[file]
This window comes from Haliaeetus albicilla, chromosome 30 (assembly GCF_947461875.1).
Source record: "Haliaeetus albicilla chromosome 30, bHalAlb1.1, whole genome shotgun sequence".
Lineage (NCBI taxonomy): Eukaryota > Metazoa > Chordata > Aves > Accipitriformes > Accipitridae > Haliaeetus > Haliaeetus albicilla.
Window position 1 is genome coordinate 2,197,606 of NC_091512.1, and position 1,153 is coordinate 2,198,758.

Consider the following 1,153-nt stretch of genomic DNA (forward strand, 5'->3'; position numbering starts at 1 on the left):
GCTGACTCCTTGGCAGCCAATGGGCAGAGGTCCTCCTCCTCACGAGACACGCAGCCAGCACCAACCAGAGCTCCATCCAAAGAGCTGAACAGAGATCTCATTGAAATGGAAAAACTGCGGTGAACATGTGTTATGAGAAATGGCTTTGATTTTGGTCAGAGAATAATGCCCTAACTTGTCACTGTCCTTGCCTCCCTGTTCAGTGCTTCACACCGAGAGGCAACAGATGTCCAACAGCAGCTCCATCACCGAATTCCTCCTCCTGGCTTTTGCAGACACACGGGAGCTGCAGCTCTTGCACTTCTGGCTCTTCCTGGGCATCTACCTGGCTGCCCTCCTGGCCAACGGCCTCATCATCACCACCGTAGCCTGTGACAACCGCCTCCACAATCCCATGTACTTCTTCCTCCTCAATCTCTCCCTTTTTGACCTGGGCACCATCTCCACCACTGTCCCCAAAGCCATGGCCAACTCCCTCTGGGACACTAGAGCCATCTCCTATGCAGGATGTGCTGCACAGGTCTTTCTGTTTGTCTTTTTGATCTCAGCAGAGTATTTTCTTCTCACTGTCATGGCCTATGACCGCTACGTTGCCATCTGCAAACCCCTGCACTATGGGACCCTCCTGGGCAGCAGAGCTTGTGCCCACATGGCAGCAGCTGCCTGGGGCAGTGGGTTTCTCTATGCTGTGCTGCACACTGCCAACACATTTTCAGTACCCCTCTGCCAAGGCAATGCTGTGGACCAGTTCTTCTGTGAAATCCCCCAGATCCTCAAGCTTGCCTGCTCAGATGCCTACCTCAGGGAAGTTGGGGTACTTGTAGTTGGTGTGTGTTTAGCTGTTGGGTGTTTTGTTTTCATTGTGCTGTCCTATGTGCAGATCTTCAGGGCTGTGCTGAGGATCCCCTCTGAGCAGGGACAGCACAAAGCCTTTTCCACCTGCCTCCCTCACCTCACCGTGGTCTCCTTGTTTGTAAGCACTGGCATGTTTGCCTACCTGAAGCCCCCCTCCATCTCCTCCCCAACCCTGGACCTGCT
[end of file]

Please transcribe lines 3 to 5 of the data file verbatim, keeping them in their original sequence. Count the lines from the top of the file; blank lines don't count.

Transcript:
Lineage (NCBI taxonomy): Eukaryota > Metazoa > Chordata > Aves > Accipitriformes > Accipitridae > Haliaeetus > Haliaeetus albicilla.
Window position 1 is genome coordinate 2,197,606 of NC_091512.1, and position 1,153 is coordinate 2,198,758.

Consider the following 1,153-nt stretch of genomic DNA (forward strand, 5'->3'; position numbering starts at 1 on the left):